‘Special’ Recognition

Award-winning video artist Katelyn Pawlitschek is shown with her plaques. Pawlitschek has won Creative Entertainment’s “Once Upon a Time” music video contest for the last four years.

It was perhaps the love of a fairy-tale television show that turned video into a calling for a young disabled woman.

Katelyn (Kels) Pawlitschek of Yankton has won Creative Entertainment’s “Once Upon a Time” music video contest every year since the contest was instituted four years ago.

“In 2016, when I saw her video, I knew she would be a winner, so we flew out to Los Angeles for the awards and (spent) three days with the stars of the show,” said her mother Carolyn Chafee Cappel. “The second year, the convention was held in Orlando, Florida, and we were fortunate to attend and again spend three days with the stars of the show, and again her video won.”

Last year, Pawlitschek was unable to attend the convention, but submitted her entry anyway, and won.

This year, Chafee Cappel was undergoing cancer treatments and was unable to accompany her daughter to the convention. Nonetheless, Pawlitschek submitted her video entry and, in October, received notification that she had won again.

Pawlitschek, now 28, has suffered from spastic quadripregic cerebral palsy since birth and only received confirmation of her video-editing talent later in life.

Her 2016 video submission was the first she had ever publicly shared.

Possibly, it was her love of that particular show that brought her to what she hopes may be her calling, she told the Press & Dakotan.

“I am totally obsessed with the show,” Pawlitschek said. “I’ve been making videos since I was 10 years old. I have a passion to make videos and for other TV shows, too.”

Her medical condition has not made her journey an easy one, as it impacts all her muscles, even her tongue, which interferes with her speech, her mother explained.

“Her muscles feel like yours do when you have a Charlie horse, but that’s how they feel all the time,” Chafee Cappel said. “I think she spent the first four years of her life crying because she was in so much pain all the time. Then she just got used to (the fact) that’s the way life is.”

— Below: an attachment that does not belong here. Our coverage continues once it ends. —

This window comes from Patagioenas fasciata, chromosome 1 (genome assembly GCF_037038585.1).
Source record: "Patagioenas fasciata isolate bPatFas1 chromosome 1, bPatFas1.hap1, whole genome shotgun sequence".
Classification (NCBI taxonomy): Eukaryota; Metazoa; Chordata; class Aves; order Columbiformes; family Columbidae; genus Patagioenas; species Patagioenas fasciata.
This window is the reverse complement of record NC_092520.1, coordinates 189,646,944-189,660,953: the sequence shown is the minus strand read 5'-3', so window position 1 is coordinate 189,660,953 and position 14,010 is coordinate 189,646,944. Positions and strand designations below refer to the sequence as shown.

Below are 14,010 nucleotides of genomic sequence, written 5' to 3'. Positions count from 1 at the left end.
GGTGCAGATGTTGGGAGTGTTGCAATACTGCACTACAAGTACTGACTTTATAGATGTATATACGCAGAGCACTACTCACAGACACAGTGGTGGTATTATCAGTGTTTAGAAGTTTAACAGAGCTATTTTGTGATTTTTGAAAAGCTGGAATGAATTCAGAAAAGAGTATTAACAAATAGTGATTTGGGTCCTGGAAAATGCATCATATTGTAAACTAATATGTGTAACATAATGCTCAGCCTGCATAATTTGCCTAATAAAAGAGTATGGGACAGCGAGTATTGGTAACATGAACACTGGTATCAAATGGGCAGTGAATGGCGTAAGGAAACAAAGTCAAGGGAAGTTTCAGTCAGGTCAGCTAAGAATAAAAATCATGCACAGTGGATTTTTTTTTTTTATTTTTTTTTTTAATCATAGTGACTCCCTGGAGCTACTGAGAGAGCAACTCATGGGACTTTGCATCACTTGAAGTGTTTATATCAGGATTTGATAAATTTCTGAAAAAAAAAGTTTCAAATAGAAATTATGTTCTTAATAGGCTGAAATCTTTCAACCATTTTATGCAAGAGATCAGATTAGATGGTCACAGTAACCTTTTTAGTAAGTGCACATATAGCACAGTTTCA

Despite the constant cramping of her muscles, Pawlitschek could walk with a walker until the fifth grade.

“Then, she was doing hippotherapy, which is horseback riding, and the way it spread her legs pulled the hip out of the socket,” Chafee Cappel said “She needed extensive surgery and she was never able to walk after that.”

Being confined to a wheelchair may have slowed Pawlitschek down, but it didn’t stop her from exploring her own skills and reaching out to help others.

“Another passion I have is caring for underprivileged people, like the children I have adopted in Haiti, after having gone to Haiti on three trips,” Pawlitschek said. “I always wanted to go to Haiti and help out after the earthquake in 2010 that devastated that country. So, I saved up all my money, and in 2012, I went for the first time.”

Pawlitschek adopted three children and returns to the mountain areas, to the poorest of the poor, to visit them, she said.

“I fell in love with those sweet little children. They have nothing. NOTHING. And we have so much,” Pawlitschek said. “I am thankful I can help with the medical expenses for a little girl we found there that’s paralyzed. We also helped the family start up a business, and now their living conditions are a little better.”

Though she hopes to return to Haiti when her mother’s health improves, these days, Pawlitschek is focused on growing her video editing talent into a small business.

“It takes a lot of dedication for her (as a spastic quardoplegia) to create the video she does,” Chafee Cappel said. “I am so proud of her and her good work.

“She’s not special needs, but special ability.”


To see Pawlitschek’s winning videos go to kovu1234567890 on Youtube or @kovu1234567890 on Facebook.

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